« How Often Do We Land on Another World? |
| Don't Become A Scientist? »
January 16, 2005
More on Titan
As a chemist, I can't help but be fascinated by the photos from Titan. Shorelines, watersheds - uh, make that "ethanesheds"? - pebbles (made of ice) that seem clearly to have been eroded by flow or tumbling. . .it's great stuff. The line I heard about Titan being a huge Urey-Miller experiment that's been running for a billion years seems about right, and that means that there could be all kinds of odd stuff piled up on the surface. Chemistry isn't fast at 180 Kelvin, but a billion years is a mighty long time. I just hope that the rest of the data (the mass spectrometry and so on) comes out soon.
One of the things that's struck me is the additive effect of small details of chemistry and physics. Think about it - if you were given the Earth's atmospheric composition, temperature, axial tilt and other variables, you could deduce a lot. You'd predict oceans and seasons, clouds and rain, and much else besides if you thought about it long enough. But could you predict the fantastic variability of the colors in sunsets and sunrises? The billowing shapes of cumulus clouds piling up into a thunderhead? The hundreds of patterns of frost, or how ice looks forming around the sides of a fast-running stream?
Titan must show the same kind of thing, up close. What do the waves look like in those lakes and swamps, with all our variables changed: lower gravity, higher pressure, lower temperature and with hydrocarbon liquids? What's that fog look like when it rolls in past the cliffs, and what shapes have those cliffs been carved into? Does the acetylene seep into the icy ground, hit thick deposits of ancient alkanes and carve out caves like nothing we've ever seen?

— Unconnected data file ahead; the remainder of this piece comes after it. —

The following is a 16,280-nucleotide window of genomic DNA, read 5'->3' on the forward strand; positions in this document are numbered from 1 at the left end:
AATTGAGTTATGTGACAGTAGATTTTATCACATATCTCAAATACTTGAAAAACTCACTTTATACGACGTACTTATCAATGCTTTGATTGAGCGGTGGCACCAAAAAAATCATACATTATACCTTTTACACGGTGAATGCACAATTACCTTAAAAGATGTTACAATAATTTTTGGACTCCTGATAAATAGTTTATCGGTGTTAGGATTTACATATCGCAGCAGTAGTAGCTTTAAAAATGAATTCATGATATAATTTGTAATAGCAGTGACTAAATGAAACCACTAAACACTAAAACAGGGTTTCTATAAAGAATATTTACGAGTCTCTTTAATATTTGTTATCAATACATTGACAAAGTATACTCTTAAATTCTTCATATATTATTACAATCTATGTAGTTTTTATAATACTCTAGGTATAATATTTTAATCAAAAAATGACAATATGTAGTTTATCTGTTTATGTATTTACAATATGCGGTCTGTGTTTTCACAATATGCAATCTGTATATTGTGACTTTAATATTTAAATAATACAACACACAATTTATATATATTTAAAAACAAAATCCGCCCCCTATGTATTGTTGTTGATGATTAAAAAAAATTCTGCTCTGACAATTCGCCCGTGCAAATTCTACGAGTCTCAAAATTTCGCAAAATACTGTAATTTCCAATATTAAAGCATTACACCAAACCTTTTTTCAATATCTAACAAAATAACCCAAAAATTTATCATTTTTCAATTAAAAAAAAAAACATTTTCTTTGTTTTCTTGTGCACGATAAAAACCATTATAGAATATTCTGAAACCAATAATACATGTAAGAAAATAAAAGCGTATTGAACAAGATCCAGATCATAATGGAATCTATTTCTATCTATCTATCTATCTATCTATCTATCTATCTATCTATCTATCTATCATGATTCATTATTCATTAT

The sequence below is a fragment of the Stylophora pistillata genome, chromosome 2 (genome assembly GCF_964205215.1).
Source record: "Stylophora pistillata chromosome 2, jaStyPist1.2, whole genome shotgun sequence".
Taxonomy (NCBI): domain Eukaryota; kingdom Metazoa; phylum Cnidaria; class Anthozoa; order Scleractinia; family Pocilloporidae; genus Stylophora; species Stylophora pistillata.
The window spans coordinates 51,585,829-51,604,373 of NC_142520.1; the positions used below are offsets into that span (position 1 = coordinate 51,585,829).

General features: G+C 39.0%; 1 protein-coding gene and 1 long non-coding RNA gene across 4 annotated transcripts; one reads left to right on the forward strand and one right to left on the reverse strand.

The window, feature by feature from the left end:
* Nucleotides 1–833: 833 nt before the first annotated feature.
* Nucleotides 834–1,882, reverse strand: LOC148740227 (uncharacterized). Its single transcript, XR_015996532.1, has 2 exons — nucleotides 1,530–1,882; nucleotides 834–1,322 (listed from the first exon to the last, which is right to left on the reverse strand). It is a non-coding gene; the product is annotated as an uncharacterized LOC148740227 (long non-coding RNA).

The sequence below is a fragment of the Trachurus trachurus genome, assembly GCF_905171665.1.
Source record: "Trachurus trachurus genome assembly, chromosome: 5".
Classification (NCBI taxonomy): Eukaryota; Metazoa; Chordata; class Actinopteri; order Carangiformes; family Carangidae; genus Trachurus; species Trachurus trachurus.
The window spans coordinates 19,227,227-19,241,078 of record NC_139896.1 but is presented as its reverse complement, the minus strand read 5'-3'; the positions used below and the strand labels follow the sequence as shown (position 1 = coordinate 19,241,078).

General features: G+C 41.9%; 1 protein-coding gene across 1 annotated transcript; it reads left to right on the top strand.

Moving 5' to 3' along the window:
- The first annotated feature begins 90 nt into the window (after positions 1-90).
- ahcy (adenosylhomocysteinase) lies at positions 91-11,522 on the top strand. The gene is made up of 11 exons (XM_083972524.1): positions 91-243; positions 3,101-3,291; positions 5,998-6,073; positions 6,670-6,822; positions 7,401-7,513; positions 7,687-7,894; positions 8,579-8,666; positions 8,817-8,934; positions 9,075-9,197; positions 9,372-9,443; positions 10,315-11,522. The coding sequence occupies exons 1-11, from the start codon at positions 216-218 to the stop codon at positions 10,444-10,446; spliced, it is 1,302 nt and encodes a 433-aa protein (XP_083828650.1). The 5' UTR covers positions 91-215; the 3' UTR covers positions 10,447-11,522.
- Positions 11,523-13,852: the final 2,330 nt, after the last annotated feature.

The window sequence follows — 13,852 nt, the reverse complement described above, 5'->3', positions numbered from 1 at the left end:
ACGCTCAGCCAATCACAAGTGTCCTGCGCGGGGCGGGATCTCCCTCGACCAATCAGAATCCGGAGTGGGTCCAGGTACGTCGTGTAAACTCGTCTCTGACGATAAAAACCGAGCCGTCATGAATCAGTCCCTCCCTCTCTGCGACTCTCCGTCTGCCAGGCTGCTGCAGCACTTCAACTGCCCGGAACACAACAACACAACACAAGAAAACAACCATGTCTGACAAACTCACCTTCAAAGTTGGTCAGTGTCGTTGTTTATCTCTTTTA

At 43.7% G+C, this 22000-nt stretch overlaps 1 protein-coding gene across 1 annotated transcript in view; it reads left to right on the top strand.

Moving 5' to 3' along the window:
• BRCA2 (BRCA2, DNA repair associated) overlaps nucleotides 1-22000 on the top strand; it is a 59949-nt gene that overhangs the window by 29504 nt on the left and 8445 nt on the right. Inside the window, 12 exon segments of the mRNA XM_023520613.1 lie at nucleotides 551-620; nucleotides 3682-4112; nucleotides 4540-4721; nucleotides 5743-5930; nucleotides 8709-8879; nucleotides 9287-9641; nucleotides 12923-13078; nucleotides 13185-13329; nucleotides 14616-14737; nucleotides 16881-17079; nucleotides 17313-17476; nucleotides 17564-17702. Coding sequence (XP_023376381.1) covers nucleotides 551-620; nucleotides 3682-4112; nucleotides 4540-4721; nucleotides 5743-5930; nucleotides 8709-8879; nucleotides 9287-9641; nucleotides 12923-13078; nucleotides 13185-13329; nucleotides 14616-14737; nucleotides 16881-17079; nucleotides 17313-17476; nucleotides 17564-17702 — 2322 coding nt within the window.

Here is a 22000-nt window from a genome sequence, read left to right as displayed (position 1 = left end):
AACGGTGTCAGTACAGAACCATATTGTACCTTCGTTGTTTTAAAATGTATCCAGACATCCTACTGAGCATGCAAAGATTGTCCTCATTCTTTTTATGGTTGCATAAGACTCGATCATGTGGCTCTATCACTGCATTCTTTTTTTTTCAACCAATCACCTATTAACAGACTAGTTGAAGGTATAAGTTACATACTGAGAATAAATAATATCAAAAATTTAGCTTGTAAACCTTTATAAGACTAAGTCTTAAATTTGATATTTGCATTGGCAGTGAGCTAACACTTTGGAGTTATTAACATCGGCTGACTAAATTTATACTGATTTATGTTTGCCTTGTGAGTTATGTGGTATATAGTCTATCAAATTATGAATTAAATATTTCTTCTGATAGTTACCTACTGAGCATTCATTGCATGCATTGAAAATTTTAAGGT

Know what I want? I want some sort of insulated, radioisotope-powered version of the Mars rovers running around down there. The sad part is that it's unlikely that such a thing will happen in my lifetime. Man, do we ever need a cheaper way off this planet. (Try Rand Simberg and his extensive links listing for others who agree with that sentiment.)
+ TrackBacks (0) | Category:
- RELATED ENTRIES
- How Not to Do It: NMR Magnets
- Allergan Escapes Valeant
- Vytorin Actually Works
- Fatalities at DuPont
- The New York TImes on Drug Discovery
- How Are Things at Princeton?
- Phage-Derived Catalysts
- Our Most Snorted-At Papers This Month. . .